One of the fundamental ideas I try to promote here at Get Rich Slowly is your savings ought to be invested for long-term growth. You ought to use the magic of compounding to create a wealth snowball.
Naturally, you want put your money into an investment that offers a reasonable return and acceptable risk. But which investment is best? I believe — as do most financial experts — that you're most likely to achieve high returns by investing in the stock market.
But why do so many people favor the stock market? How much does the stock market actually return? Is it really better than investing in real estate? Or Bitcoin? Let's take a look.
How Much Does the Stock Market Return?
In Stocks for the Long Run, Jeremy Siegel analyzed the historical performance of several types of investments. Siegel’s research showed that for the period between 1926 and 2006 (when he wrote the book):
- Stocks produced an average real return of 6.8%. “Real return” means return after inflation. Before factoring inflation, stocks returned about 10% annually.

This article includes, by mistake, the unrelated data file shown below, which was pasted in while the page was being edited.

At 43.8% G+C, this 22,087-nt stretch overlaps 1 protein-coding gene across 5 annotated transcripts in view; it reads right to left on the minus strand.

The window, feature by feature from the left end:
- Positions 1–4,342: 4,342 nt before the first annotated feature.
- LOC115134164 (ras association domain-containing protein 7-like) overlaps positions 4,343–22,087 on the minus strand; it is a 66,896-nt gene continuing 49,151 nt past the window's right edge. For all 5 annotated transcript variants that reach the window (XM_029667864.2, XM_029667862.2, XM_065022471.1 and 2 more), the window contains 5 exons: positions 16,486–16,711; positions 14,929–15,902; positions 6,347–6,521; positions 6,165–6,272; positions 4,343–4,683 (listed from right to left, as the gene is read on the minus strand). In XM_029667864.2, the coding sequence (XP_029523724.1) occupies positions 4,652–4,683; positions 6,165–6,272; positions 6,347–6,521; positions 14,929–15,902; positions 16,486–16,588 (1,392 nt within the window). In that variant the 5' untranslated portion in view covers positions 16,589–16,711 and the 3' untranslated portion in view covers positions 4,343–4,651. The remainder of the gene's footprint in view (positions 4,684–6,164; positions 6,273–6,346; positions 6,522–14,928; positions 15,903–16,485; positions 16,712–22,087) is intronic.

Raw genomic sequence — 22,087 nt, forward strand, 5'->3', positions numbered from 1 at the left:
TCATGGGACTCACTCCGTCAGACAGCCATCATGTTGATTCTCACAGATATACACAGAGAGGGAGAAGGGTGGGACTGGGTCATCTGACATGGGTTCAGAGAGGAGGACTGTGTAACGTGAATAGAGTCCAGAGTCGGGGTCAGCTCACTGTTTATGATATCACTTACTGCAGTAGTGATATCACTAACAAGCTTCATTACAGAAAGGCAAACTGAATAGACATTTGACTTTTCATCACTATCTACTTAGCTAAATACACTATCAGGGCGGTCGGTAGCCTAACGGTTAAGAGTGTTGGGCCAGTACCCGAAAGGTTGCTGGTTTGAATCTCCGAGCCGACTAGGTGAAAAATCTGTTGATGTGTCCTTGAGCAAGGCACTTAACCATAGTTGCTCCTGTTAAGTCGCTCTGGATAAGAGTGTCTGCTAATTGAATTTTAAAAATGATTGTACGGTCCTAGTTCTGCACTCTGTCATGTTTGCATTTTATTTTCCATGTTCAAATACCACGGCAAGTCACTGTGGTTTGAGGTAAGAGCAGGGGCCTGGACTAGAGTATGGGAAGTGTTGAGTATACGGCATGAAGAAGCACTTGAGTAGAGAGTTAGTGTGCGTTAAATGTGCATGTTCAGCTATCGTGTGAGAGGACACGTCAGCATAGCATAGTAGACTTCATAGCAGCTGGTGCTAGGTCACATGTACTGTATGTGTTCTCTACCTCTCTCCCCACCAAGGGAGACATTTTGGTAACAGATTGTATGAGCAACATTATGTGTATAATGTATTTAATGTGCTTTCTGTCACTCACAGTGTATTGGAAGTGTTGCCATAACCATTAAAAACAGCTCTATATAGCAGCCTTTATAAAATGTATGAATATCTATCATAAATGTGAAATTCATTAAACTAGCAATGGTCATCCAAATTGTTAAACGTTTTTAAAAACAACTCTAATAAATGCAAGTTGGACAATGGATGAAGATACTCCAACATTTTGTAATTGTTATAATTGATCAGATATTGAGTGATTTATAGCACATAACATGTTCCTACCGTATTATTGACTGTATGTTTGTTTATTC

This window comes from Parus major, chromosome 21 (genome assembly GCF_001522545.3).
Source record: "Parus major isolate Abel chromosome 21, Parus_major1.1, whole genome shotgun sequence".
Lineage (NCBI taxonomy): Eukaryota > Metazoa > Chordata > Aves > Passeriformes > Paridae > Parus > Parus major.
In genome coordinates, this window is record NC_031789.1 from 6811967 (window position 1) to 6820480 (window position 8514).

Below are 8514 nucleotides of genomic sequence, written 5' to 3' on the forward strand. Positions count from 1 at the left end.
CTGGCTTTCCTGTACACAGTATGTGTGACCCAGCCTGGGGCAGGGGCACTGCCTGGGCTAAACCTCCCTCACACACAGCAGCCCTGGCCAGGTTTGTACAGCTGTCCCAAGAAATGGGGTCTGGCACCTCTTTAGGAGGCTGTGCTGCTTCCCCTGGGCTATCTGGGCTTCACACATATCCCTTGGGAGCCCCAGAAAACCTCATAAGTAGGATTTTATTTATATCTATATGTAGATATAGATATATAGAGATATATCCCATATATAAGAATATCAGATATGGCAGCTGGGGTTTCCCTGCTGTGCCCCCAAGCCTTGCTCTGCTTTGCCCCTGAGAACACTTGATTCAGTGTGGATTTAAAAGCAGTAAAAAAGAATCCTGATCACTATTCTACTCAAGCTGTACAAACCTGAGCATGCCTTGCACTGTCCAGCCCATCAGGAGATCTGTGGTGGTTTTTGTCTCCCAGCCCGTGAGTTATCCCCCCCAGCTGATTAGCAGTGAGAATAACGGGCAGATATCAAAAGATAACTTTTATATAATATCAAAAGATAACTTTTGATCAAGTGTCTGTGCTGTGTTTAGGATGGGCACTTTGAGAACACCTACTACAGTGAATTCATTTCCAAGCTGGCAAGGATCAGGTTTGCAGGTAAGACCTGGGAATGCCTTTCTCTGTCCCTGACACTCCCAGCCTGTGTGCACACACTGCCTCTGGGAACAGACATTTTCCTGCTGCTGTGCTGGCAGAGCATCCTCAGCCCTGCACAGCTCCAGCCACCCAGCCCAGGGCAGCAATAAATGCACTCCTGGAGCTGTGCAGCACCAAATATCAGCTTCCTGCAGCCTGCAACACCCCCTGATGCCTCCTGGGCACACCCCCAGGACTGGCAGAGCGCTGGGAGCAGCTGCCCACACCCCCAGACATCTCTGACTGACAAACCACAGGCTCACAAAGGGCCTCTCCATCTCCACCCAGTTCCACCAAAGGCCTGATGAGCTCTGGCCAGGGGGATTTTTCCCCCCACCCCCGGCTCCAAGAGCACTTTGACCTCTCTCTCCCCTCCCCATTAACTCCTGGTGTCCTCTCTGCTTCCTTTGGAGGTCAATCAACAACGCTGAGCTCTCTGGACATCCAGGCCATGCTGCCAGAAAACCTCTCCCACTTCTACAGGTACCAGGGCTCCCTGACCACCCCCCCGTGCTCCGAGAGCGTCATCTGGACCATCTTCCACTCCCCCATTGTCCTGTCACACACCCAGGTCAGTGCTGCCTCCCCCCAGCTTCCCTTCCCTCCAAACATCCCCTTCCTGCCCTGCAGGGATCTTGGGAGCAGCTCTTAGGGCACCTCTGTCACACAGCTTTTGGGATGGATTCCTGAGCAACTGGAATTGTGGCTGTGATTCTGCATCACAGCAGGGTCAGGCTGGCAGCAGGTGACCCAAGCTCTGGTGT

- Long-term government bonds yielded an average real return of 2.4%. Before adjusting for inflation, they had a return of about 5%.
- Gold had a real return of 1.2%. “In the long run, gold offers investors protection against inflation,” writes Siegel, “but little else.”
My own calculations — and those of Consumer Reports magazine — show that real estate does worse than gold over the long term. (I come up with a real return of just under one percent.) Yes, you can make money with real estate investing, but it's far more complicated than just buying a home and expecting its value to soar. (It's important to note that returns on real estate are a contentious subject. This recent academic paper analyzing the rate of return on “almost everything” found that housing actually outperforms the stock market by a slight margin.)
Siegel found that stocks have been returning a long-term average of about seven percent for 200 years. If
you’d purchased one dollar of stocks in 1802, it would have grown to more than $750,000 in 2006. If you’d instead put a dollar into bonds, you’d have just $1,083. And if you’d put that money in gold? Well, it’d be worth almost two bucks — after inflation. [Read more…]